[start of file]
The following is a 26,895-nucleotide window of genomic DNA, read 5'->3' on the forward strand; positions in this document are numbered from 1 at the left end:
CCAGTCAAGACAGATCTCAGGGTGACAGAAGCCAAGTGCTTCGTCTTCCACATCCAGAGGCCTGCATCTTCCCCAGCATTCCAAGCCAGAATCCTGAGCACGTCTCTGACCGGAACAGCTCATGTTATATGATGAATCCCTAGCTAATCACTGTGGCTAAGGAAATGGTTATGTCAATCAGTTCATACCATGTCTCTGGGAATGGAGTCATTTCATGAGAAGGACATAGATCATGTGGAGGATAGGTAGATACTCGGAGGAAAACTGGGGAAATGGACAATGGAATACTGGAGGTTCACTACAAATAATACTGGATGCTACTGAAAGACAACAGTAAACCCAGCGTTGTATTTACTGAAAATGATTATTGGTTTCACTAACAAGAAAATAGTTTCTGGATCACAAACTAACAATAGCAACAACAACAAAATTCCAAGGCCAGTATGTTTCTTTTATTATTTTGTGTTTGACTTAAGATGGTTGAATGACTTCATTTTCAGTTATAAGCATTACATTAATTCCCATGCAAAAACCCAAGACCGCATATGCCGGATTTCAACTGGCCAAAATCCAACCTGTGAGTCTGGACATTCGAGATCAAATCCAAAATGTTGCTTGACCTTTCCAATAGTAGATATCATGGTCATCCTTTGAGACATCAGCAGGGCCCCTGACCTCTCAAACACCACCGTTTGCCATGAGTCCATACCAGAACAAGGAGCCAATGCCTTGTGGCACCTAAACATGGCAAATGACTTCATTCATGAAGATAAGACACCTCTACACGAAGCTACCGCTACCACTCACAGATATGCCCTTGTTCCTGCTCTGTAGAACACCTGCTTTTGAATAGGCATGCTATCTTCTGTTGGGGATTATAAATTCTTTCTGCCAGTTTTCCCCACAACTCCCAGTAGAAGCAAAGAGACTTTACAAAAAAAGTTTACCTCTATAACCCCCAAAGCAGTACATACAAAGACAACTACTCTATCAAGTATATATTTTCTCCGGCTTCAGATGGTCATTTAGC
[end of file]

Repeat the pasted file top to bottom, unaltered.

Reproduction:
The following is a 26,895-nucleotide window of genomic DNA, read 5'->3' on the forward strand; positions in this document are numbered from 1 at the left end:
CCAGTCAAGACAGATCTCAGGGTGACAGAAGCCAAGTGCTTCGTCTTCCACATCCAGAGGCCTGCATCTTCCCCAGCATTCCAAGCCAGAATCCTGAGCACGTCTCTGACCGGAACAGCTCATGTTATATGATGAATCCCTAGCTAATCACTGTGGCTAAGGAAATGGTTATGTCAATCAGTTCATACCATGTCTCTGGGAATGGAGTCATTTCATGAGAAGGACATAGATCATGTGGAGGATAGGTAGATACTCGGAGGAAAACTGGGGAAATGGACAATGGAATACTGGAGGTTCACTACAAATAATACTGGATGCTACTGAAAGACAACAGTAAACCCAGCGTTGTATTTACTGAAAATGATTATTGGTTTCACTAACAAGAAAATAGTTTCTGGATCACAAACTAACAATAGCAACAACAACAAAATTCCAAGGCCAGTATGTTTCTTTTATTATTTTGTGTTTGACTTAAGATGGTTGAATGACTTCATTTTCAGTTATAAGCATTACATTAATTCCCATGCAAAAACCCAAGACCGCATATGCCGGATTTCAACTGGCCAAAATCCAACCTGTGAGTCTGGACATTCGAGATCAAATCCAAAATGTTGCTTGACCTTTCCAATAGTAGATATCATGGTCATCCTTTGAGACATCAGCAGGGCCCCTGACCTCTCAAACACCACCGTTTGCCATGAGTCCATACCAGAACAAGGAGCCAATGCCTTGTGGCACCTAAACATGGCAAATGACTTCATTCATGAAGATAAGACACCTCTACACGAAGCTACCGCTACCACTCACAGATATGCCCTTGTTCCTGCTCTGTAGAACACCTGCTTTTGAATAGGCATGCTATCTTCTGTTGGGGATTATAAATTCTTTCTGCCAGTTTTCCCCACAACTCCCAGTAGAAGCAAAGAGACTTTACAAAAAAAGTTTACCTCTATAACCCCCAAAGCAGTACATACAAAGACAACTACTCTATCAAGTATATATTTTCTCCGGCTTCAGATGGTCATTTAGC